The country is considered both a regional power and a middle power, is identified as an emerging global power. Due to its rich culture and history, Mexico ranks first in the Americas and seventh in the world for number of UNESCO World Heritage Sites. Mexico is an ecologically megadiverse country, ranking fourth in the world for its biodiversity. Mexico receives a huge number of tourists every year: in 2018, it was the sixth most-visited country in the world, with 39 million international arrivals. Mexico is a member of the United Nations, the World Trade Organization, the G8+5, the G20, the Uniting for Consensus group of the UN, the Pacific Alliance trade bloc. Mēxihco is the Nahuatl term for the heartland of the Aztec Empire, namely the Valley of Mexico and surrounding territories, with its people being known as the Mexica, it is believed to be a toponym for the valley which became the primary ethnonym for the Aztec Triple Alliance as a result, although it could have been the other way around.
In the colonial era, back when Mexico was called New Spain this territory became the Intendency of Mexico and after New Spain achieved independence from the Spanish Empire it came to be known as the State of Mexico with the new country being named after its capital: the City of Mexico, which itself was founded in 1524 on top of the ancient Mexica capital of Mexico-Tenochtitlan. Traditionally, the name Tenochtitlan was thought to come from Nahuatl tetl and nōchtli and is thought to mean "Among the prickly pears rocks". However, one attestation in the late 16th-century manuscript known as "the Bancroft dialogues" suggests the second vowel was short, so that the true etymology remains uncertain; the suffix -co is the Nahuatl locative, making the word a place name. Beyond that, the etymology is uncertain, it has been suggested that it is derived from Mextli or Mēxihtli, a secret name for the god of war and patron of the Mexica, Huitzilopochtli, in which case Mēxihco means "place where Huitzilopochtli lives".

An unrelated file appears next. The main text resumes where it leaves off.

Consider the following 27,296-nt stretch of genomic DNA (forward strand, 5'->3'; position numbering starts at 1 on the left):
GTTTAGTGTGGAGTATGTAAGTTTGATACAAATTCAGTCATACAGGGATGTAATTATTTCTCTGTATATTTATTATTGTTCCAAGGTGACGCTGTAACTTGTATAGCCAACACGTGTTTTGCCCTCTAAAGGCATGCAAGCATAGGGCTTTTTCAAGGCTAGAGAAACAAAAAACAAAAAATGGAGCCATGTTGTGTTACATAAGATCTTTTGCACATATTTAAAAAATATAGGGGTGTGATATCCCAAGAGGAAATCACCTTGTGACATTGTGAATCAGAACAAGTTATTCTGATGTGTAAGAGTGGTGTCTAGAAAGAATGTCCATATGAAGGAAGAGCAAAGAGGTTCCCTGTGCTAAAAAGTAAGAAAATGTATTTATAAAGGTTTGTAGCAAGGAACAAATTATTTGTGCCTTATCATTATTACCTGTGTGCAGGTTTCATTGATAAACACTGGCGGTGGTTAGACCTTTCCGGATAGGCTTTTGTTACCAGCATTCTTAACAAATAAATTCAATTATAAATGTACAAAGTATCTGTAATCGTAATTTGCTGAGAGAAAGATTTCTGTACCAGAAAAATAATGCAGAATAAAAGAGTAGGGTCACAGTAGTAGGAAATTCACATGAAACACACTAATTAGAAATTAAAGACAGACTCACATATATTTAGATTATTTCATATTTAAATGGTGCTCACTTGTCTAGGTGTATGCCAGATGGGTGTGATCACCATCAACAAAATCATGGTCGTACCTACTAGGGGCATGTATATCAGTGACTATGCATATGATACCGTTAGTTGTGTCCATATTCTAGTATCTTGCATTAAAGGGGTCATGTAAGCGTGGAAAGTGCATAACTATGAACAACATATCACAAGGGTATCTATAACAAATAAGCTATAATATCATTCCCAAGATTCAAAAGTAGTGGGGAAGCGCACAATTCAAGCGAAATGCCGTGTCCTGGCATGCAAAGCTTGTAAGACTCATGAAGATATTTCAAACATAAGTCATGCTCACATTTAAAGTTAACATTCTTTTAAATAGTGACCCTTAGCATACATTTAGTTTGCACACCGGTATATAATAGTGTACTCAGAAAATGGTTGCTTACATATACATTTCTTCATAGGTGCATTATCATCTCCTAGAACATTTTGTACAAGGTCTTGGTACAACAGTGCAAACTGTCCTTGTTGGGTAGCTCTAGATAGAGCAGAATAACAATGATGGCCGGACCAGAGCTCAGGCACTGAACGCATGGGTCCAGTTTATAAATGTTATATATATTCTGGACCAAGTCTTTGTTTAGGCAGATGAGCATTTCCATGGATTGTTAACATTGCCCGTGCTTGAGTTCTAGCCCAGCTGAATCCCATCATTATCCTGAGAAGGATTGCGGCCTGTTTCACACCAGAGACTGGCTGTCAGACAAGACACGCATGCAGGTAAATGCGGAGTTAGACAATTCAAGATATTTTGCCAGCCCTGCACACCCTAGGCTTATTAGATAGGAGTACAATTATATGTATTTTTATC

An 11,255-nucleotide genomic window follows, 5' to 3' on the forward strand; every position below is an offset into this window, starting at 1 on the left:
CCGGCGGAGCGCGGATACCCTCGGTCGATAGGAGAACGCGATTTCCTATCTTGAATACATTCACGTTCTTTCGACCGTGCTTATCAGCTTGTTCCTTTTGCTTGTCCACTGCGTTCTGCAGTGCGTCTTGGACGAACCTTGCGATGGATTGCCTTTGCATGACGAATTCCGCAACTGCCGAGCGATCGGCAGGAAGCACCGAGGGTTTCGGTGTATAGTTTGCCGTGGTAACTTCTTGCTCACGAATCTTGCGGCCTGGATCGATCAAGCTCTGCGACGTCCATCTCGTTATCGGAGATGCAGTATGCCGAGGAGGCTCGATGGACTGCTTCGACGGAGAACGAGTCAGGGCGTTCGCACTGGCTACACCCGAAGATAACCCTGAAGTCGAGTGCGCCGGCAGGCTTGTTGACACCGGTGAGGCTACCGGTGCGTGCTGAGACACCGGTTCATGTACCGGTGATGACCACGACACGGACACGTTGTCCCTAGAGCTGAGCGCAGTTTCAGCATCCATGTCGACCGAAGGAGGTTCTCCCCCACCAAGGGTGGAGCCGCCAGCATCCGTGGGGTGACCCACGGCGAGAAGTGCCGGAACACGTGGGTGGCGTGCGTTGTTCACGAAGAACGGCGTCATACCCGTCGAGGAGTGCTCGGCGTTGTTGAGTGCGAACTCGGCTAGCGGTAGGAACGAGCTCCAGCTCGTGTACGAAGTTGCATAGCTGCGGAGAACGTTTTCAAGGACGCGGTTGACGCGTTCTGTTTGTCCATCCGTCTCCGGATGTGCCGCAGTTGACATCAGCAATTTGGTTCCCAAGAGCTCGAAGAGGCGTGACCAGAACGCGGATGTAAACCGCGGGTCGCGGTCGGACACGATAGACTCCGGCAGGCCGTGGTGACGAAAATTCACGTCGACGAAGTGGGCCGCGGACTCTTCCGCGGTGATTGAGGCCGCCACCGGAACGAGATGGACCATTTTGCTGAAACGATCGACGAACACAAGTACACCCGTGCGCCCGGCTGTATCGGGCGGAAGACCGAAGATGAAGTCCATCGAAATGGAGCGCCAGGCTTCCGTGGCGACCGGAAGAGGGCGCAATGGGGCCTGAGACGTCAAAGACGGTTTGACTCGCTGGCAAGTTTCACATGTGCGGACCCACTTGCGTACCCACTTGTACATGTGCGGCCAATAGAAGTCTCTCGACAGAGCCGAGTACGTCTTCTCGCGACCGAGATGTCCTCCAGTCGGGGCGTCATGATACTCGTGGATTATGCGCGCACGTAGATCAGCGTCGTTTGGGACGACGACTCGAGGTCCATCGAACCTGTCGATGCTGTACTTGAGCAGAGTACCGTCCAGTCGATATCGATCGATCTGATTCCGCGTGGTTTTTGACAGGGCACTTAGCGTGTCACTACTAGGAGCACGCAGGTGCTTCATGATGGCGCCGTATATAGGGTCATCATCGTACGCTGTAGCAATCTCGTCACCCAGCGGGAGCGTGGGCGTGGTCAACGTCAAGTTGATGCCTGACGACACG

Another hypothesis suggests that Mēxihco derives from a portmanteau of the Nahuatl words for "moon" and navel. This meaning might refer to Tenochtitlan's position in the middle of Lake Texcoco; the system of interconnected lakes, of which Texcoco formed the center, had the form of a rabbit, which the Mesoamericans pareidolically associated with the moon rabbit. Still another hypothesis suggests that the word is derived from Mēctli, the name of the goddess of maguey; the name of the city-state was transliterated to Spanish as México with the phonetic value of the letter x in Medieval Spanish, which represented the voiceless postalveolar fricative. This sound, as well as the voiced postalveolar fricative, represented by a j, evolved into a voiceless velar fricative during the 16th century; this led to the use of the variant Méjico in many publications in Spanish, most notably in Spain, whereas in Mexico and most other Spanish–speaking countries, México was the preferred spelling. In recent years, the Real Academia Española, which regulates the Spanish l
Federal government of Mexico